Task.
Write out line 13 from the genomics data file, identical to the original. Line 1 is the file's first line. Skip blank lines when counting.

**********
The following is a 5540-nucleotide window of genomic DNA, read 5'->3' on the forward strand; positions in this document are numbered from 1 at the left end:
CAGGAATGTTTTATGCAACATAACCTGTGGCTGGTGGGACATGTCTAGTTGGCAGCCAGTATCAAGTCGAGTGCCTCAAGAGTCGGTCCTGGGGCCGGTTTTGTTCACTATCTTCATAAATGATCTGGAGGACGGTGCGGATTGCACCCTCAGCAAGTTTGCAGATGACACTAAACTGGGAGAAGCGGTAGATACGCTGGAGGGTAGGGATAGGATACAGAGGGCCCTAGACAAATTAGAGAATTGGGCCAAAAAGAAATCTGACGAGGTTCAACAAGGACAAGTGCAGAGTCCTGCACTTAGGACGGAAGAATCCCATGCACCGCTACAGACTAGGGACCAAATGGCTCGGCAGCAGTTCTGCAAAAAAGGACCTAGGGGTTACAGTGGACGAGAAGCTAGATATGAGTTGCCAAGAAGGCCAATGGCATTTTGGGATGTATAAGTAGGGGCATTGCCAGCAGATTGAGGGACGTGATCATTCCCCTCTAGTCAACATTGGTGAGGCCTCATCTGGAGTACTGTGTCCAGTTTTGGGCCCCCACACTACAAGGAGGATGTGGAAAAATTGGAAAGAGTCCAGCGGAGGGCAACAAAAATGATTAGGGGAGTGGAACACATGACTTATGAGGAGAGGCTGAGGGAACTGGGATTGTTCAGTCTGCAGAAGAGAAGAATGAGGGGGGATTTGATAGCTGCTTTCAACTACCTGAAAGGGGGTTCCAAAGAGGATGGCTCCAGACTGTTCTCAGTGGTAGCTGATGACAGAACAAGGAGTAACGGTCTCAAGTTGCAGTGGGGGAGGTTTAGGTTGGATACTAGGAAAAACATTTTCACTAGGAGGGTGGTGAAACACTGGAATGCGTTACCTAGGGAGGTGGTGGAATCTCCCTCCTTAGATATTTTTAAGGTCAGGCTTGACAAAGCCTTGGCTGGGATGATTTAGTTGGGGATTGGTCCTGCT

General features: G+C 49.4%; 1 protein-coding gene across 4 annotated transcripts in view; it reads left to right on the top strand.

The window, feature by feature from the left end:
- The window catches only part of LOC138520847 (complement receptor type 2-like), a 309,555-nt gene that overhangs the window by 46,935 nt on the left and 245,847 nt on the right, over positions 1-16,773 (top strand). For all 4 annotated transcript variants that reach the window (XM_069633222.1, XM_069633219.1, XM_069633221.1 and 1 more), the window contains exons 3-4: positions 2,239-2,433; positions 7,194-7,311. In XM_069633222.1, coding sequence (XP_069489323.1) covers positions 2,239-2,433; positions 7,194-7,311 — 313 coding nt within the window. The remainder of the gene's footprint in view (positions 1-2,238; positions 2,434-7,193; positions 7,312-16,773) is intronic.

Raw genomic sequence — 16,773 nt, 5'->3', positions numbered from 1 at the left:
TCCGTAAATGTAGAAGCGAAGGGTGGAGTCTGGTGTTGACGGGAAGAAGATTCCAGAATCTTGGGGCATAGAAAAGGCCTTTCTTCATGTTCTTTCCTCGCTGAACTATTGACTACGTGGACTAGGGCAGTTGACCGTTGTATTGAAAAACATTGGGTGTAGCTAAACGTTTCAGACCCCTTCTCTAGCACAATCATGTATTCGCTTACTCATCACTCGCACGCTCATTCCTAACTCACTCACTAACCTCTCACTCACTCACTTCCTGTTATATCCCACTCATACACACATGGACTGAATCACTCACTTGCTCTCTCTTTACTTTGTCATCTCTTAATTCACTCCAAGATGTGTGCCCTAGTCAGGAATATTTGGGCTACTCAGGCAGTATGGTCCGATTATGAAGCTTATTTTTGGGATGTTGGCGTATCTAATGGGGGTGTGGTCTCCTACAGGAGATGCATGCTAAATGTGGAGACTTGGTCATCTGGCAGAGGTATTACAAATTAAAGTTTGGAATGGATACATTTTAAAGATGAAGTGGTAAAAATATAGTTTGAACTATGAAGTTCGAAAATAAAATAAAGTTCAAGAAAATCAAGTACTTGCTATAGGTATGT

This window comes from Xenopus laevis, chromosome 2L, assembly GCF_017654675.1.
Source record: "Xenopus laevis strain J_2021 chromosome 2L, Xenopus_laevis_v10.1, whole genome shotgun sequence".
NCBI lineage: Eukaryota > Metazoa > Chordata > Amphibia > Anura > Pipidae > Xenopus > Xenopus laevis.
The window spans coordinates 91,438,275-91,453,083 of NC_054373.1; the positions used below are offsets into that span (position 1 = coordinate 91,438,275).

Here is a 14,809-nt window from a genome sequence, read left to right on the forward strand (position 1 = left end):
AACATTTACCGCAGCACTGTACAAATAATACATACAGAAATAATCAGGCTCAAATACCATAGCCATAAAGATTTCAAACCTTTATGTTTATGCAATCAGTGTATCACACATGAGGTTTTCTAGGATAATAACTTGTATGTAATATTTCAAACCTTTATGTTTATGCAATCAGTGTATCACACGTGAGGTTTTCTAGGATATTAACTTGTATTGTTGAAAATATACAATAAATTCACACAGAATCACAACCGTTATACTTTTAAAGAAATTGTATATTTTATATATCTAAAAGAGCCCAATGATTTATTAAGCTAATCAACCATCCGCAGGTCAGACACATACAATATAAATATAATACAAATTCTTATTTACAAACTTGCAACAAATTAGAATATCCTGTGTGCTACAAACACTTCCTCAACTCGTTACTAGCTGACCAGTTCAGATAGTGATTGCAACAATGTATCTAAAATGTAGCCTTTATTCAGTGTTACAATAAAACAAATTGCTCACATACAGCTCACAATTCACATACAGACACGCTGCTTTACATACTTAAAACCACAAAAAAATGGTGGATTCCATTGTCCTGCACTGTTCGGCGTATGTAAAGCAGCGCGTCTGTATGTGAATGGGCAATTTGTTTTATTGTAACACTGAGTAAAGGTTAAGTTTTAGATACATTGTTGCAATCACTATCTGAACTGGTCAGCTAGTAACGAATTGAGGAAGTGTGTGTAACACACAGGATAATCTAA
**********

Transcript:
AACATTTACCGCAGCACTGTACAAATAATACATACAGAAATAATCAGGCTCAAATACCATAGCCATAAAGATTTCAAACCTTTATGTTTATGCAATCAGTGTATCACACATGAGGTTTTCTAGGATAATAACTTGTATGTAATATTTCAAACCTTTATGTTTATGCAATCAGTGTATCACACGTGAGGTTTTCTAGGATATTAACTTGTATTGTTGAAAATATACAATAAATTCACACAGAATCACAACCGTTATACTTTTAAAGAAATTGTATATTTTATATATCTAAAAGAGCCCAATGATTTATTAAGCTAATCAACCATCCGCAGGTCAGACACATACAATATAAATATAATACAAATTCTTATTTACAAACTTGCAACAAATTAGAATATCCTGTGTGCTACAAACACTTCCTCAACTCGTTACTAGCTGACCAGTTCAGATAGTGATTGCAACAATGTATCTAAAATGTAGCCTTTATTCAGTGTTACAATAAAACAAATTGCTCACATACAGCTCACAATTCACATACAGACACGCTGCTTTACATACTTAAAACCACAAAAAAATGGTGGATTCCATTGTCCTGCACTGTTCGGCGTATGTAAAGCAGCGCGTCTGTATGTGAATGGGCAATTTGTTTTATTGTAACACTGAGTAAAGGTTAAGTTTTAGATACATTGTTGCAATCACTATCTGAACTGGTCAGCTAGTAACGAATTGAGGAAGTGTGTGTAACACACAGGATAATCTAA